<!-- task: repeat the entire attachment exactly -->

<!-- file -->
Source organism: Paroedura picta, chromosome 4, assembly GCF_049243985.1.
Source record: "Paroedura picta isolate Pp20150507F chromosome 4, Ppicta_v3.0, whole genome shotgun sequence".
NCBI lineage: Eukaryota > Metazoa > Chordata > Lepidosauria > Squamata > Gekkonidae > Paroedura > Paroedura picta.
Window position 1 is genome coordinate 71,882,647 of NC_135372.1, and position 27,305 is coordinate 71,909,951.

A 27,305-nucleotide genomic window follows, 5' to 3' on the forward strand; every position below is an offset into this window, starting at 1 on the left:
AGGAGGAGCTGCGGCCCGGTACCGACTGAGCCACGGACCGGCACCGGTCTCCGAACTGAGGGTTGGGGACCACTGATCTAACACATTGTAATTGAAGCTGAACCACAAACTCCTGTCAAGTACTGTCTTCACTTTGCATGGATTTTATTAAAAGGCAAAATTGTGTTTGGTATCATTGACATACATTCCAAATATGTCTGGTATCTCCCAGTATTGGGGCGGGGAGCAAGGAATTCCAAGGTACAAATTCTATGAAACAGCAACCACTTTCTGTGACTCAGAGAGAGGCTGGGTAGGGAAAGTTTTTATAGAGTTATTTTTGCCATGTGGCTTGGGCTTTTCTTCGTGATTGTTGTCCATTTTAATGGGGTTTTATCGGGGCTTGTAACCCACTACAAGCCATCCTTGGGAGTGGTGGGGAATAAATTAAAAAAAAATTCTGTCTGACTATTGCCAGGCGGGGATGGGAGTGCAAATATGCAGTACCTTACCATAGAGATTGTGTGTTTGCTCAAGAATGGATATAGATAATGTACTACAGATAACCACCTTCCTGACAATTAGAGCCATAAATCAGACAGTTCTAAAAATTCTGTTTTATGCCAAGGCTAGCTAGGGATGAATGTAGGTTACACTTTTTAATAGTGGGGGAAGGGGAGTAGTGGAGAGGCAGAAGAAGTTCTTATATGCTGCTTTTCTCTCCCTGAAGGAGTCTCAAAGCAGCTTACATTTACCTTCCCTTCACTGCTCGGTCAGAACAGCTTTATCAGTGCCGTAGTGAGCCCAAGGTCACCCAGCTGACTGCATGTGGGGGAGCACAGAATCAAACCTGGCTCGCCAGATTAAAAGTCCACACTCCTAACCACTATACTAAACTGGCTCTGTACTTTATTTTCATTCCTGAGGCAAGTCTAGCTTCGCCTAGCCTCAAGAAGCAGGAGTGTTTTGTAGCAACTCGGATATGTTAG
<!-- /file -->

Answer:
Source organism: Paroedura picta, chromosome 4, assembly GCF_049243985.1.
Source record: "Paroedura picta isolate Pp20150507F chromosome 4, Ppicta_v3.0, whole genome shotgun sequence".
NCBI lineage: Eukaryota > Metazoa > Chordata > Lepidosauria > Squamata > Gekkonidae > Paroedura > Paroedura picta.
Window position 1 is genome coordinate 71,882,647 of NC_135372.1, and position 27,305 is coordinate 71,909,951.

A 27,305-nucleotide genomic window follows, 5' to 3' on the forward strand; every position below is an offset into this window, starting at 1 on the left:
AGGAGGAGCTGCGGCCCGGTACCGACTGAGCCACGGACCGGCACCGGTCTCCGAACTGAGGGTTGGGGACCACTGATCTAACACATTGTAATTGAAGCTGAACCACAAACTCCTGTCAAGTACTGTCTTCACTTTGCATGGATTTTATTAAAAGGCAAAATTGTGTTTGGTATCATTGACATACATTCCAAATATGTCTGGTATCTCCCAGTATTGGGGCGGGGAGCAAGGAATTCCAAGGTACAAATTCTATGAAACAGCAACCACTTTCTGTGACTCAGAGAGAGGCTGGGTAGGGAAAGTTTTTATAGAGTTATTTTTGCCATGTGGCTTGGGCTTTTCTTCGTGATTGTTGTCCATTTTAATGGGGTTTTATCGGGGCTTGTAACCCACTACAAGCCATCCTTGGGAGTGGTGGGGAATAAATTAAAAAAAAATTCTGTCTGACTATTGCCAGGCGGGGATGGGAGTGCAAATATGCAGTACCTTACCATAGAGATTGTGTGTTTGCTCAAGAATGGATATAGATAATGTACTACAGATAACCACCTTCCTGACAATTAGAGCCATAAATCAGACAGTTCTAAAAATTCTGTTTTATGCCAAGGCTAGCTAGGGATGAATGTAGGTTACACTTTTTAATAGTGGGGGAAGGGGAGTAGTGGAGAGGCAGAAGAAGTTCTTATATGCTGCTTTTCTCTCCCTGAAGGAGTCTCAAAGCAGCTTACATTTACCTTCCCTTCACTGCTCGGTCAGAACAGCTTTATCAGTGCCGTAGTGAGCCCAAGGTCACCCAGCTGACTGCATGTGGGGGAGCACAGAATCAAACCTGGCTCGCCAGATTAAAAGTCCACACTCCTAACCACTATACTAAACTGGCTCTGTACTTTATTTTCATTCCTGAGGCAAGTCTAGCTTCGCCTAGCCTCAAGAAGCAGGAGTGTTTTGTAGCAACTCGGATATGTTAG